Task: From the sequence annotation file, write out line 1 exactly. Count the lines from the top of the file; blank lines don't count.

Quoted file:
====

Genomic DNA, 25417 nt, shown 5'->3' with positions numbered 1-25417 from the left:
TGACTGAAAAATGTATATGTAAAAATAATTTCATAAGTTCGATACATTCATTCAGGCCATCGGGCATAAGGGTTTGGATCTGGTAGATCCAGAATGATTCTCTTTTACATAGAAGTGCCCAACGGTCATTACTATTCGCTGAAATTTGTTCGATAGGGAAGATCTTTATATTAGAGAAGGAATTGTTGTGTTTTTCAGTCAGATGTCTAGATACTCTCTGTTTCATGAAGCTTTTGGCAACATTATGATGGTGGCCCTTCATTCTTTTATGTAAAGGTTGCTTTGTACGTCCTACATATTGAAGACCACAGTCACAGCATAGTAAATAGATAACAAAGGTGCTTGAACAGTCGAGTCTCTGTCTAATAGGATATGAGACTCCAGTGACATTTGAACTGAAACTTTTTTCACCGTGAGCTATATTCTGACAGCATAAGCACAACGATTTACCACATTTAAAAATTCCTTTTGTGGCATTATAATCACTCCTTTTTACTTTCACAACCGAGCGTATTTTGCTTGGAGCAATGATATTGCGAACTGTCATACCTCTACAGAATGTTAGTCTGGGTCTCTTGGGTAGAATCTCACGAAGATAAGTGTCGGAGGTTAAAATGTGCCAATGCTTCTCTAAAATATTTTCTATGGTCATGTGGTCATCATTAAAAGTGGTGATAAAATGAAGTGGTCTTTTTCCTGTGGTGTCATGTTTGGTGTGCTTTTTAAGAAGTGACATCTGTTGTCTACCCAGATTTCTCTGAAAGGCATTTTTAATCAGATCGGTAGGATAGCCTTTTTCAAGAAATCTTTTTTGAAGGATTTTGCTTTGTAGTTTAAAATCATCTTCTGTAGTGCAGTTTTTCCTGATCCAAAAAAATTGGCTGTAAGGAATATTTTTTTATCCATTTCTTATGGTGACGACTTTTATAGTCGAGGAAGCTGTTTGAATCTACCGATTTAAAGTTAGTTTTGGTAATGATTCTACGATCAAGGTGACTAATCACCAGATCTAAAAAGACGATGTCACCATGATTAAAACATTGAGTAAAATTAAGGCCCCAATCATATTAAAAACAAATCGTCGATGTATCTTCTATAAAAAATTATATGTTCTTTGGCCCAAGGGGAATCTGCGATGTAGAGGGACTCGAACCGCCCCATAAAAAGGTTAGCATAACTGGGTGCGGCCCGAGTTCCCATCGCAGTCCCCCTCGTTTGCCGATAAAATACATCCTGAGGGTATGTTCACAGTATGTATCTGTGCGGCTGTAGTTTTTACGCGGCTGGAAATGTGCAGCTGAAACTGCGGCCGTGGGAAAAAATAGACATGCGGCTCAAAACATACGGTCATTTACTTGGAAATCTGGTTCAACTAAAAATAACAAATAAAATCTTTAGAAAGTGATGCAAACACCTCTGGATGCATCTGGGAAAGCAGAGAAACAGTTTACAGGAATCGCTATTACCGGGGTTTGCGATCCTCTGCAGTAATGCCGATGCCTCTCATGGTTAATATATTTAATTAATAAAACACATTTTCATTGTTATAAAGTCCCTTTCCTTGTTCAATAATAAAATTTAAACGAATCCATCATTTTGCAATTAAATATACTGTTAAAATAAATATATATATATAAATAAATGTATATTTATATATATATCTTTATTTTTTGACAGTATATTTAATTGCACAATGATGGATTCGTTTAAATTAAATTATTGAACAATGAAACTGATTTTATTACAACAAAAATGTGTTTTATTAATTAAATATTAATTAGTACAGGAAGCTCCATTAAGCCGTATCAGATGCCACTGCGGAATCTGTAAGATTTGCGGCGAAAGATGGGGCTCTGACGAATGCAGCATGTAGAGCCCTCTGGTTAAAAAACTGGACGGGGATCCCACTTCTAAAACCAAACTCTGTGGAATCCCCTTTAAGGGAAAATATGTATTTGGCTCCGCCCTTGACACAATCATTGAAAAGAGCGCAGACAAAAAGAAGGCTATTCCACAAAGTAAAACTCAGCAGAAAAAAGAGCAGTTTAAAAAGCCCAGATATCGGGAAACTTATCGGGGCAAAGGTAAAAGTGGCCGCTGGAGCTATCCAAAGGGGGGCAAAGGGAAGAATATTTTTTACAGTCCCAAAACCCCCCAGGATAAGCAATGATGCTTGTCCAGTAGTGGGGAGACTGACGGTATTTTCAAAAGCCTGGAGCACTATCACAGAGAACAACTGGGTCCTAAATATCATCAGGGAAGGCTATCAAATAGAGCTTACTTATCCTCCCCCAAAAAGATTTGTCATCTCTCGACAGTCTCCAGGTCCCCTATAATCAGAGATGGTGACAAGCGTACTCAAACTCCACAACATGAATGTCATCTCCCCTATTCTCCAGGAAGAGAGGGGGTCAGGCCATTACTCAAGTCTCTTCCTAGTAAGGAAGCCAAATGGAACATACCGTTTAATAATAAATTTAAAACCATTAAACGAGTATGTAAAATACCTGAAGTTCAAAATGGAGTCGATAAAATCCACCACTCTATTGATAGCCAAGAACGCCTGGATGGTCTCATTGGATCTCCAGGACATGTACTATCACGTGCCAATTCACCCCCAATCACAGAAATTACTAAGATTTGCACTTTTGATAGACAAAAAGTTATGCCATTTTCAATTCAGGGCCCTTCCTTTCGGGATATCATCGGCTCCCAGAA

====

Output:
Genomic DNA, 25417 nt, shown 5'->3' with positions numbered 1-25417 from the left: